A wealth of information, an ocean of data – and more funny cat videos than you could watch in a lifetime. The internet is all that and more, at the service of humanity that seeks to know more, do more and be more than ever before.
Much of that data is out there for the benefit of web users – within limits, of course. Some websites are happy to share their data with others; some aren’t. Websites that provide services to users – stock tips, information about jobs and salaries, TV or movie recommendations – need to fetch the data that visitors will be seeking in order to make the service useful, and they get that data by sending out web crawlers. Other sites privately use the data they collect to advance their own businesses, in turn sharing data they generate for the benefit of mankind.
Trust makes the internet go ’round
Of course, a proper web crawling system observes the “rules of the Internet road” – those rules laid out in the Robots.txt file – avoiding collecting data from sites that have logins (which indicates that the data is not there to be freely collected). Comparable to many other aspects of life, sharing web data is based on trust; bad players who break that trust make things harder for the decent folk who collect data according to the rules. Failure to observe those rules creates internet chaos, and destroys the bonds of trust between data owners and the Internet community. Plus, it’s just bad manners.
The internet community needs to keep that trust intact. Data site crawling democratizes access to information and makes otherwise difficult-to-access data easily available to people who need it. Government data on jobs and salaries, for example, could be used by an employment site to give users an idea of what a realistic salary is for their specific profession based on experience and location. Investment analysis sites would crawl a site that has information about stock prices, history, trends, etc., and use that data in planning forecasts.
When trust is broken
A recent case involving a company called HiQ Labs and LinkedIn illustrates what could go wrong in the trust relationship. HiQ has been scraping the public profiles of LinkedIn users to keep track of their careers, gathering data from public profiles only. However, LinkedIn took offense to this, claiming that its data was not there for crawlers to “raid.” It should be noted that LinkedIn keeps its data behind a login screen, indicating that it indeed has rules that it expects crawlers to observe. LinkedIn accused HiQ of violating the Computer Fraud and Abuse Act (CFAA), committing the internet equivalent of wire fraud.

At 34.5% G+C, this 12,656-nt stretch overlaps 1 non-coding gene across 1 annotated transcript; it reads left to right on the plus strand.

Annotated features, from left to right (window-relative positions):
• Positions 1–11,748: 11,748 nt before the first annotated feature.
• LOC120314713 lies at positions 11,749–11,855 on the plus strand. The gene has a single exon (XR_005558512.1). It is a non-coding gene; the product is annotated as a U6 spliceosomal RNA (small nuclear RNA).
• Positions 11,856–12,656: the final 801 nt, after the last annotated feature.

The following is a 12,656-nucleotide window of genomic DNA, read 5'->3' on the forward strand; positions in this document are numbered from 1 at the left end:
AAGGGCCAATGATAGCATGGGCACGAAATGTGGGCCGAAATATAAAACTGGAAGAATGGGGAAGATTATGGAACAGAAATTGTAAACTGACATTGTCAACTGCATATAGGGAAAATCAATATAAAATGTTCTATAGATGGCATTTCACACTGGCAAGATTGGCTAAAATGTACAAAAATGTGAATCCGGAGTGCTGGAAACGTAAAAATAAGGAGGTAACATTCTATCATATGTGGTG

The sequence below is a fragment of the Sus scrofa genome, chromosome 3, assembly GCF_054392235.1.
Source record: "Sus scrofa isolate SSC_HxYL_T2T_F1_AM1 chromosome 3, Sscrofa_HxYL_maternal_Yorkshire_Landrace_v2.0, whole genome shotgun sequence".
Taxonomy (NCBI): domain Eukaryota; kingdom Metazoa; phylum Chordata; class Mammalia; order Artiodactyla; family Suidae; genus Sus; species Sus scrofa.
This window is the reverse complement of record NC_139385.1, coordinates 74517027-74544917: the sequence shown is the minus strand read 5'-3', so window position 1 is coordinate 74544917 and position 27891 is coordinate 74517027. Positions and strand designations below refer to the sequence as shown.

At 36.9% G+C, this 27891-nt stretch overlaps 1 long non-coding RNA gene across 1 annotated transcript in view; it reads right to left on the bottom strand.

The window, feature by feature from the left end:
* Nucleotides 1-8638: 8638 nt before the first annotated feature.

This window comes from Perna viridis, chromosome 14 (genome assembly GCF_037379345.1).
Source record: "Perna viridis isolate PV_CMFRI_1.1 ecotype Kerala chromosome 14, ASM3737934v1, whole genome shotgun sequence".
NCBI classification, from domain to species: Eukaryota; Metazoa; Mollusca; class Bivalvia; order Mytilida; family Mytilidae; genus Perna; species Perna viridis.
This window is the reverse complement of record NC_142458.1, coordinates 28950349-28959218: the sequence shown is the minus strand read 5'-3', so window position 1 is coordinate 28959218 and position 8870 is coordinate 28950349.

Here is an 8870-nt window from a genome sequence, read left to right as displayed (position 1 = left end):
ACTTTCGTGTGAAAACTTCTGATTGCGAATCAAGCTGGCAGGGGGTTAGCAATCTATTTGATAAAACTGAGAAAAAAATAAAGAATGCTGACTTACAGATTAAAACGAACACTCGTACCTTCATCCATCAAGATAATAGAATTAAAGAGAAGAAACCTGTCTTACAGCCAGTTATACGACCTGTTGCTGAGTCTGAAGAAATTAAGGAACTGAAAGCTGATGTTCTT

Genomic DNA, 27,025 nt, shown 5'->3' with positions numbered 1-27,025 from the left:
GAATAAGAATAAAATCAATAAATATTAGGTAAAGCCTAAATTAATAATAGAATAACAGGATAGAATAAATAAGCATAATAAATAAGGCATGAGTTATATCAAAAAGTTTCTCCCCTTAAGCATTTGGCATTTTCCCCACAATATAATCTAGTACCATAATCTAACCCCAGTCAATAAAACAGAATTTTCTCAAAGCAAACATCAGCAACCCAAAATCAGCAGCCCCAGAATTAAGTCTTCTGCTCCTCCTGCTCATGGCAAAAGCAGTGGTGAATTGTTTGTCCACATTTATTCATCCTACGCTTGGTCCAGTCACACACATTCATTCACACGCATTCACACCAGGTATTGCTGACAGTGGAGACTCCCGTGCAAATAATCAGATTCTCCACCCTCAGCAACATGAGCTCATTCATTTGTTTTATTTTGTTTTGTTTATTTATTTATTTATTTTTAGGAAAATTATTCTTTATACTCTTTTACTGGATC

HiQ has claimed that it did nothing wrong, and that it did not violate any laws or agreements. According to attorneys for HiQ, “To choke off speech and the precursor of speech, the gathering of facts and the analysis of information, is a dangerous path down which we should not go.” As egregious as the LinkedIn people consider HiQ’s tactics, the court has so far agreed with HiQ, saying that LinkedIn’s claim of violations of the CFAA is out of place. LinkedIn, which feels it has a strong case, is appealing.
Walking the thin line
This just goes to highlight the thin line between legitimate crawling versus impolite (at the very least) scraping. As mentioned, the internet is a cooperative in a sense – sites that provide services, as well as others who have a need for data, must cooperate with those providing the data. In the final analysis, the “transaction” of crawling/sharing is dependent on the goodwill of both sides. Information is there to be used, not abused, and if the latter happens, it ruins it for the rest of us.
It would be a worthy idea for those who believe in responsible crawling to work together to root out those who give them a bad reputation. Done properly, web crawling opens up information, promotes freedom and enhances democracy.
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